Mapunda, G. A., Ramogomana, R., Marata, L., Basutli, B., Khan, A. S., & Chuma, J. M. (2020). Indoor Visible Light Communication: A Tutorial and Survey. Wireless Communications and Mobile Computing, 2020, 1–46. https://doi.org/10.1155/2020/8881305
Indoor visible light communication : a tutorial and survey
|Author:||Mapunda, Galefang Allycan1; Ramogomana, Reuben1; Marata, Leatile2;|
1Department of Electrical, Computer and Telecommunication Engineering, Botswana International University of Science and Technology, Private Bag, 16 Palapye, Botswana
2Center for Wireless Communication, University of Oulu, Finland
3School of Computing, Electronics and Mathematics, Coventry University, CV1 5FB, UK
|Online Access:||PDF Full Text (PDF, 3.8 MB)|
|Persistent link:|| http://urn.fi/urn:nbn:fi-fe202103258328
|Publish Date:|| 2021-03-25
With the advancement of solid-state devices for lighting, illumination is on the verge of being completely restructured. This revolution comes with numerous advantages and viable opportunities that can transform the world of wireless communications for the better. Solid-state LEDs are rapidly replacing the contemporary incandescent and fluorescent lamps. In addition to their high energy efficiency, LEDs are desirable for their low heat generation, long lifespan, and their capability to switch on and off at an extremely high rate. The ability of switching between different levels of luminous intensity at such a rate has enabled the inception of a new communication technology referred to as visible light communication (VLC). With this technology, the LED lamps are additionally being used for data transmission. This paper provides a tutorial and a survey of VLC in terms of the design, development, and evaluation techniques as well as current challenges and their envisioned solutions. The focus of this paper is mainly directed towards an indoor setup. An overview of VLC, theory of illumination, system receivers, system architecture, and ongoing developments are provided. We further provide some baseline simulation results to give a technical background on the performance of VLC systems. Moreover, we provide the potential of incorporating VLC techniques in the current and upcoming technologies such as fifth-generation (5G), beyond fifth-generation (B5G) wireless communication trends including sixth-generation (6G), and intelligent reflective surfaces (IRSs) among others.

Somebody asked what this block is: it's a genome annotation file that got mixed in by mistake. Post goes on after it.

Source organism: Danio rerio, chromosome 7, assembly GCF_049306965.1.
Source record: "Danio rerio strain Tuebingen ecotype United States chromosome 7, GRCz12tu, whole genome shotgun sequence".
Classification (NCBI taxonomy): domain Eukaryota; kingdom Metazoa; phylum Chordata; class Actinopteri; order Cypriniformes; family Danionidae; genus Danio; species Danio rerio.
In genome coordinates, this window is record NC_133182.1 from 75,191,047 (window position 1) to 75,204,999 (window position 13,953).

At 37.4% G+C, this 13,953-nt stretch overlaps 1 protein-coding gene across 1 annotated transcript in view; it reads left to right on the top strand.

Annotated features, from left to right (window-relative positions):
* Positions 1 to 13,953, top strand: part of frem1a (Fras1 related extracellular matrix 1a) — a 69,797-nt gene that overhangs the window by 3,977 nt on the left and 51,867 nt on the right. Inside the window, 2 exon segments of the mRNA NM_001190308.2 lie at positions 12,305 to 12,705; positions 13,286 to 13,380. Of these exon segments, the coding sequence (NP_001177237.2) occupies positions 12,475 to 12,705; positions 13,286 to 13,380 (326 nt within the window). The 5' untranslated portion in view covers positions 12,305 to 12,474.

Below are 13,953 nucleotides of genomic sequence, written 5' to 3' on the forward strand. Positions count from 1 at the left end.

Wireless communications and mobile computing
|Type of Publication:||
A1 Journal article – refereed
|Field of Science:||
213 Electronic, automation and communications engineering, electronics
We would like to acknowledge the Botswana International University of Science and Technology (BIUST) for research funding. This work was supported by BIUST under grant numbers R00067, R00068 and S00077.
Copyright © 2020 Galefang Allycan Mapunda et al. This is an open access article distributed under the Creative Commons Attribution License, which permits unrestricted use, distribution, and reproduction in any medium, provided the original work is properly cited.